There's a new dynasty in town.

Stephon Marbury has once again lead the Beijing Ducks to the championship of the Chinese Basketball Association (CBA), in the process transforming the once dormant Ducks into a 21st century dynasty with the franchise's second straight CBA title and third in four years.

The Ducks' 106-98 victory over the Liaoning Leopards this evening closed out the best-of-seven series four games to two, with the clinching game taking place on Liaoning's home turf.

Marbury, the focus of the the Beijinger's March cover story, scored 24 points in the final game and was awarded the series MVP, a first for him in his six-season CBA career.

With the victory Marbury has further solidified himself as a hero in Beijing and certainly one of its most revered foreign residents.

"They said I was too old, they said I couldn't do it," Marbury said after the game.

But he didn't do it alone.

The real MVP of last night, Marbury said, was teammate Zhai Xiaochuan, who lead the Ducks with 27 points.

Last year's playoff MVP Randolph Morris of the Ducks also credited a team effort, noting that the Chinese players were just as responsible for the championship as the imported foreign stars.

Marbury later posted a video to his Weibo account thanking the lord and the fans of Beijing. "You guys are the best fans on the planet," he said.

The last game of the series was one of the least competitive. While the game stayed close during the first half, the Ducks came on strong in the third quarter and lead by 10 points by the beginning of the fourth. By that time Liaoning's spirit was broken, and Beijing closed out an easy victory.

in honor of Marbury leading the Ducks to back-to-back titles, we reprint our exclusive interview with Marbury from the March issue of thebeijinger below.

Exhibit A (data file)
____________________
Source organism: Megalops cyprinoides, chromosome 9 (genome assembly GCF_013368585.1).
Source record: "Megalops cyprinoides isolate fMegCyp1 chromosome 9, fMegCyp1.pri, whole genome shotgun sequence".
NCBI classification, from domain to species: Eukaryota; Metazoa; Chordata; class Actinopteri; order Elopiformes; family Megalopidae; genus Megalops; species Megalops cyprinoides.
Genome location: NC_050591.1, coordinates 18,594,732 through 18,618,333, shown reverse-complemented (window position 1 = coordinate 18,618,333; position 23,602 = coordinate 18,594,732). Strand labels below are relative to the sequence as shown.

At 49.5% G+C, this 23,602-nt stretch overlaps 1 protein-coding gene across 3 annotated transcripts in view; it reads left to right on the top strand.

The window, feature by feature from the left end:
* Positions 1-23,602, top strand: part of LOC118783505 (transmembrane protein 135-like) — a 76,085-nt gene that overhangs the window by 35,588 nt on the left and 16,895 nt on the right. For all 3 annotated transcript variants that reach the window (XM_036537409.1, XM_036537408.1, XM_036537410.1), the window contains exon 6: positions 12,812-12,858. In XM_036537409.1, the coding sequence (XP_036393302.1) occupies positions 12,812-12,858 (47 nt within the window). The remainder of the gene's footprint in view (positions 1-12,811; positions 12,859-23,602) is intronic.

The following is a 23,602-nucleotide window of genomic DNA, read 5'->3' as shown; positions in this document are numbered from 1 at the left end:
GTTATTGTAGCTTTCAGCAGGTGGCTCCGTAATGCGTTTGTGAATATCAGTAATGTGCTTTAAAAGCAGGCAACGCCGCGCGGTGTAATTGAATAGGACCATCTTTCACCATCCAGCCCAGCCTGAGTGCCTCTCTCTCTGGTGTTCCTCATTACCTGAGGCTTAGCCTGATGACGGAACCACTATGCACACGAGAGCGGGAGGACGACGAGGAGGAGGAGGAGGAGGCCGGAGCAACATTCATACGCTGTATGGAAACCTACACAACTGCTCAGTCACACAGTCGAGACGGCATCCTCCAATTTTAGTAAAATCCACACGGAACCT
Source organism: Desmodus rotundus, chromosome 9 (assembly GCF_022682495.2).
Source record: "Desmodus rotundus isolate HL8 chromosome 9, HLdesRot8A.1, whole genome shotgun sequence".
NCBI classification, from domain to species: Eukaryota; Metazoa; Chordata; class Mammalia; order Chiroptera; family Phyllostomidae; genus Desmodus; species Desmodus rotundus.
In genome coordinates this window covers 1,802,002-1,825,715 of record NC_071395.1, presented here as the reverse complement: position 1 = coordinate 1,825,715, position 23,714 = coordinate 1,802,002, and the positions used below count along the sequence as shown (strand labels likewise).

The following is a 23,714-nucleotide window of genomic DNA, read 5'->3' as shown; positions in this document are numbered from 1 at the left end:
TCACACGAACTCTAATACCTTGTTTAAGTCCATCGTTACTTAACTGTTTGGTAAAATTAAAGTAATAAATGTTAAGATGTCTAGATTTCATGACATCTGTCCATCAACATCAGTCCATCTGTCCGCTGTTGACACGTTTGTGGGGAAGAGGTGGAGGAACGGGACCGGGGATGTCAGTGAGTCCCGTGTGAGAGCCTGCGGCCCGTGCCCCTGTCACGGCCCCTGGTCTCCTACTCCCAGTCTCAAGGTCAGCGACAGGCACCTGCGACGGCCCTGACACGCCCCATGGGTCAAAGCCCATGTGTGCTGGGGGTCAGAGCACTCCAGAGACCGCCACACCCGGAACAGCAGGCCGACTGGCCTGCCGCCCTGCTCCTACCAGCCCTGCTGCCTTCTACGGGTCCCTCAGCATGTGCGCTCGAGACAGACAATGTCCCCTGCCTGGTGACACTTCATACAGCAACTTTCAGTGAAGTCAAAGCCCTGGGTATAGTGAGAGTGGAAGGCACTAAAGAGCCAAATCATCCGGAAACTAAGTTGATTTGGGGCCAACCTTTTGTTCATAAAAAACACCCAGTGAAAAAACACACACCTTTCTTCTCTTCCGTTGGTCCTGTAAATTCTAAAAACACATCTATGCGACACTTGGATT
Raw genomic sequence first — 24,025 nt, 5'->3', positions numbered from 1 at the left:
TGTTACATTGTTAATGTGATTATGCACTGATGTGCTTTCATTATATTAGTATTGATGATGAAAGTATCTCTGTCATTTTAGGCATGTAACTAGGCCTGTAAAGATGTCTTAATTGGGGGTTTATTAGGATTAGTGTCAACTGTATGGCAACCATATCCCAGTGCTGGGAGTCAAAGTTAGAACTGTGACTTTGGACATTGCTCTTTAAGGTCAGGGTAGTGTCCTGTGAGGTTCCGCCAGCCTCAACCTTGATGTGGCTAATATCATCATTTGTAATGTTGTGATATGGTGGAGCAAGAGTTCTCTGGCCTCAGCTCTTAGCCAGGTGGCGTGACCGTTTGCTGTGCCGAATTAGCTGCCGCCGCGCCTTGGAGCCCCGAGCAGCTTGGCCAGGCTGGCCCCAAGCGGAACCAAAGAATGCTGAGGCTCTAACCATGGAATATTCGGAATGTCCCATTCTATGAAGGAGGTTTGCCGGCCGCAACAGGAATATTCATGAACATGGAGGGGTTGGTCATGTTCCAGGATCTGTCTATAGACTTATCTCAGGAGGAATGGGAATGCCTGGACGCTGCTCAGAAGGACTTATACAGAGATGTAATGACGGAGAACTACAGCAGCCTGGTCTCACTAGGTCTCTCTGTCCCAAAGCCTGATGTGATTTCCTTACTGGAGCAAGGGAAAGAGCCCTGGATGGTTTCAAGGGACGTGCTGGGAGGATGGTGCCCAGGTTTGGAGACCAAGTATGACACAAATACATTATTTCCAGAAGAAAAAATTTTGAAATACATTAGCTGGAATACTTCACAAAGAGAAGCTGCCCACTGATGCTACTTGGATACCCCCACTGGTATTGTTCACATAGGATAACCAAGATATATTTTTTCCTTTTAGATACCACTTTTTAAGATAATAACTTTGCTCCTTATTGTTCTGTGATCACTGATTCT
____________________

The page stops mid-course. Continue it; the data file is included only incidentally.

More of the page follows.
Stephon Marbury is arguably Beijing’s favorite foreigner.

Born and raised in the Coney Island neighborhood of Brooklyn, the talented sixth of seven children has his eyes on a third championship, and the start – or continuation – of a basketball dynasty in China’s capital.

“When I came here, I was in a really bad place. I had a lot of turbulence in the NBA, but China gave me the peace and tranquility that I needed to regain my balance and to get back to who I was as a human being. I am forever grateful and indebted to that,” he said.

Marbury doesn’t even have a basketball at his relatively modest apartment near Wangfujing. “Maybe that’s my way of keeping my business in the office,” he laughed.

Marbury spoke with the Beijinger about life in Beijing, basketball, and why he’ll be staying on in China even when his playing days are over.

How does play in the NBA compare to that in the CBA?
It’s a different game. In the NBA you already know your position. When you are a point guard, you are going to play the point guard position. Two guard position is two guard position. Here in China you have to pretty much do everything. The CBA is a second tier league. It is less competitive than the NBA, but it could be harder for foreign players. Here, you are expected to score.

What is a day like for Stephon Marbury in Beijing?
My life is pretty ordinary here. It’s just like living back at home in the States. I mean, during the season, there’s really not much to do because you are tired, you have practice, you play three games a week. So, I’m really not doing too much during the week. Monday would be a day that I would normally do something like go out to eat. I’ll go to The Village (Taikoo Li Sanlitun), something like that. Or sometimes hanging out with some of my friends, locally.”

Do you have a favorite restaurant?
I’ve been to a variety of different restaurants so I won’t specifically say that I have a favorite one. But there are some places that I do like. Like the Chinese restaurant right down the street. Mr. Hua’s (commonly known as Hua’s Restaurant), I go there and I go to the one at Gongti. I also go to some of the restaurants in The Village. I go to a place called The Big Smoke. This place has a variety of different styles of food, mostly Western food. But for the most part I eat at the hotel restaurant here.

So you don’t cook?
Yeah I cook sometimes, I cook sometimes. I have an ayi too. She cooks sometimes as well. She cooks. She goes to the store. She cooks mainly Chinese food.

What about during off-season, when your life is not as intense as it is right now?